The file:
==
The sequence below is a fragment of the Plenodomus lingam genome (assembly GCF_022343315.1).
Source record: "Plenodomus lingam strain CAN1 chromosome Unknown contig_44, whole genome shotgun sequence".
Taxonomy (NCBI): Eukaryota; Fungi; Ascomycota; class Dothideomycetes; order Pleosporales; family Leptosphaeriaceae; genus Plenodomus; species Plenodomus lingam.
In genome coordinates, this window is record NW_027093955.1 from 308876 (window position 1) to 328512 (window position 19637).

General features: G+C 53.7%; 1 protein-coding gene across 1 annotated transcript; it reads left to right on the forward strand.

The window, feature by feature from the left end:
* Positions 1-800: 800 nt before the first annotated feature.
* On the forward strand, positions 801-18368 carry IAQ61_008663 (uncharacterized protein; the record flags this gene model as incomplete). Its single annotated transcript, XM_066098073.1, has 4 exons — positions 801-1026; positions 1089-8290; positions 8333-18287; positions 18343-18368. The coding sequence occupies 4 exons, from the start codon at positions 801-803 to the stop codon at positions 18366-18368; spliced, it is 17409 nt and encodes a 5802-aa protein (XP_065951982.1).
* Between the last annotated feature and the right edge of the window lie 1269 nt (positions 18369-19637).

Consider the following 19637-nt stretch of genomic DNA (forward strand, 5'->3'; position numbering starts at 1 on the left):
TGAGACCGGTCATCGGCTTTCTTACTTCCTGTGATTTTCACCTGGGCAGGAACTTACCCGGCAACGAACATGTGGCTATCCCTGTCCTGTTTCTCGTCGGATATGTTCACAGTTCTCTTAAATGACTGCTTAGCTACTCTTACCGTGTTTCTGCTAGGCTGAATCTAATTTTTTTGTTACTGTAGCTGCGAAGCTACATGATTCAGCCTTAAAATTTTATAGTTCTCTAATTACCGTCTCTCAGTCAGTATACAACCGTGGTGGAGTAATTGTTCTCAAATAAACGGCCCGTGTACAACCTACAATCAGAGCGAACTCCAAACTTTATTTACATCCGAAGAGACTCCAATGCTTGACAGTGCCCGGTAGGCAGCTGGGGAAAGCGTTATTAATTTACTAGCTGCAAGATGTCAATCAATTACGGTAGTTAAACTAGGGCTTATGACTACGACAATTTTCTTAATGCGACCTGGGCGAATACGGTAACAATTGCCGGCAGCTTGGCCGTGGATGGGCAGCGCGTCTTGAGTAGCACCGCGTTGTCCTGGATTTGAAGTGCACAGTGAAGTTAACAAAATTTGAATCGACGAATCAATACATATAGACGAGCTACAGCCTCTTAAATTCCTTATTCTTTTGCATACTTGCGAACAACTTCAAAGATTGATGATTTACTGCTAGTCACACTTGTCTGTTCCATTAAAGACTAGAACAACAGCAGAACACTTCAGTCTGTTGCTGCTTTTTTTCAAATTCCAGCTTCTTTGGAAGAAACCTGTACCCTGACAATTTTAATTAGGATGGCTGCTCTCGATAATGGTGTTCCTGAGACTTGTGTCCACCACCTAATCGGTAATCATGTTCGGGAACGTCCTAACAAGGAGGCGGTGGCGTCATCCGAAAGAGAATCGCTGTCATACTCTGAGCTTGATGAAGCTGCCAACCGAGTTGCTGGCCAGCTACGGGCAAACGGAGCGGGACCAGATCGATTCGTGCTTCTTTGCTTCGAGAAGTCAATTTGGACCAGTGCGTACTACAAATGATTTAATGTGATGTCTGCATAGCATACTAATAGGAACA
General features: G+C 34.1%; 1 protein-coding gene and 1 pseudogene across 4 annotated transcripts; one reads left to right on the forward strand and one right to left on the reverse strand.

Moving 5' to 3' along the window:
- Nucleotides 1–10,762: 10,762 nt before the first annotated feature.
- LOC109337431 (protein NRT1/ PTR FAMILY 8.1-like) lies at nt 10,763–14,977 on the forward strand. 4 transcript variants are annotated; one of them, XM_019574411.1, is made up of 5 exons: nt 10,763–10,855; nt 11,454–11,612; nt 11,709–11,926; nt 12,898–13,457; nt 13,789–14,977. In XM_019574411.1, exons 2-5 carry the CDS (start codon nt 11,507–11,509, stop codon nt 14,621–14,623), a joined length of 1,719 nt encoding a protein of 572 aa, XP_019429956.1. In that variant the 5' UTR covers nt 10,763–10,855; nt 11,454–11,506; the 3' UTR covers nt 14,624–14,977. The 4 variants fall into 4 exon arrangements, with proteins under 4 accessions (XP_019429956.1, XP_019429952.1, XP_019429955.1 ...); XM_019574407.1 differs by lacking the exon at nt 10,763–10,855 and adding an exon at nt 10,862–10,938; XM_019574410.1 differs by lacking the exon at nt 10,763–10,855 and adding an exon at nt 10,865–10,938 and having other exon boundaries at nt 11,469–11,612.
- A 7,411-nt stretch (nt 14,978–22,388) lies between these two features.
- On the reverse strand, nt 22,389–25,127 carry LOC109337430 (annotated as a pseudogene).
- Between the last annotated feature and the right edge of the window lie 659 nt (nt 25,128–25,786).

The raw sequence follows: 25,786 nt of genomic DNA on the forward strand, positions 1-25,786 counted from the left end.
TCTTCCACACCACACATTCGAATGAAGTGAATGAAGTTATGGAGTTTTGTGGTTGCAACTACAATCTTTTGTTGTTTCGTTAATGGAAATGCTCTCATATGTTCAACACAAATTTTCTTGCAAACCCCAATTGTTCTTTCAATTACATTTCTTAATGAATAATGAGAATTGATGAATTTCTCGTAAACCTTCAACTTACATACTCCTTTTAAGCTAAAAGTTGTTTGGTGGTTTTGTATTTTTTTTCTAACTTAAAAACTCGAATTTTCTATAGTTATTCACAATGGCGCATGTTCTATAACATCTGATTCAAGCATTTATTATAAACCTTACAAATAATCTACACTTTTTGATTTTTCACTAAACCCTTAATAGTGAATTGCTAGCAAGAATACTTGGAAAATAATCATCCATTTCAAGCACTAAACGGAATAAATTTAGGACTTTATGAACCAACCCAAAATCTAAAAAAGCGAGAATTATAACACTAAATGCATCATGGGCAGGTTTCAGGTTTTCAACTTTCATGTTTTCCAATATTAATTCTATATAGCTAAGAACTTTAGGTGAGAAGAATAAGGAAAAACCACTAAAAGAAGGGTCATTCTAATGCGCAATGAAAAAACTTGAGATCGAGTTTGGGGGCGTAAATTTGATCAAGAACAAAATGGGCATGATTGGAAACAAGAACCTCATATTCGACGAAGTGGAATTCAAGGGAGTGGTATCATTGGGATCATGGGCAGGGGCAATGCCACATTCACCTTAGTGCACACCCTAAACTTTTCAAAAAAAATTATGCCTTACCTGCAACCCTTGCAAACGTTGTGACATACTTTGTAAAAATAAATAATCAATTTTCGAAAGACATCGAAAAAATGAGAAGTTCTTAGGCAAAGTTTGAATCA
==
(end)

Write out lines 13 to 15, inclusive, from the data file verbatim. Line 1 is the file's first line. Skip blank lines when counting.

Moving 5' to 3' along the window:
- Nucleotides 1–10,762: 10,762 nt before the first annotated feature.
- LOC109337431 (protein NRT1/ PTR FAMILY 8.1-like) lies at nt 10,763–14,977 on the forward strand. 4 transcript variants are annotated; one of them, XM_019574411.1, is made up of 5 exons: nt 10,763–10,855; nt 11,454–11,612; nt 11,709–11,926; nt 12,898–13,457; nt 13,789–14,977. In XM_019574411.1, exons 2-5 carry the CDS (start codon nt 11,507–11,509, stop codon nt 14,621–14,623), a joined length of 1,719 nt encoding a protein of 572 aa, XP_019429956.1. In that variant the 5' UTR covers nt 10,763–10,855; nt 11,454–11,506; the 3' UTR covers nt 14,624–14,977. The 4 variants fall into 4 exon arrangements, with proteins under 4 accessions (XP_019429956.1, XP_019429952.1, XP_019429955.1 ...); XM_019574407.1 differs by lacking the exon at nt 10,763–10,855 and adding an exon at nt 10,862–10,938; XM_019574410.1 differs by lacking the exon at nt 10,763–10,855 and adding an exon at nt 10,865–10,938 and having other exon boundaries at nt 11,469–11,612.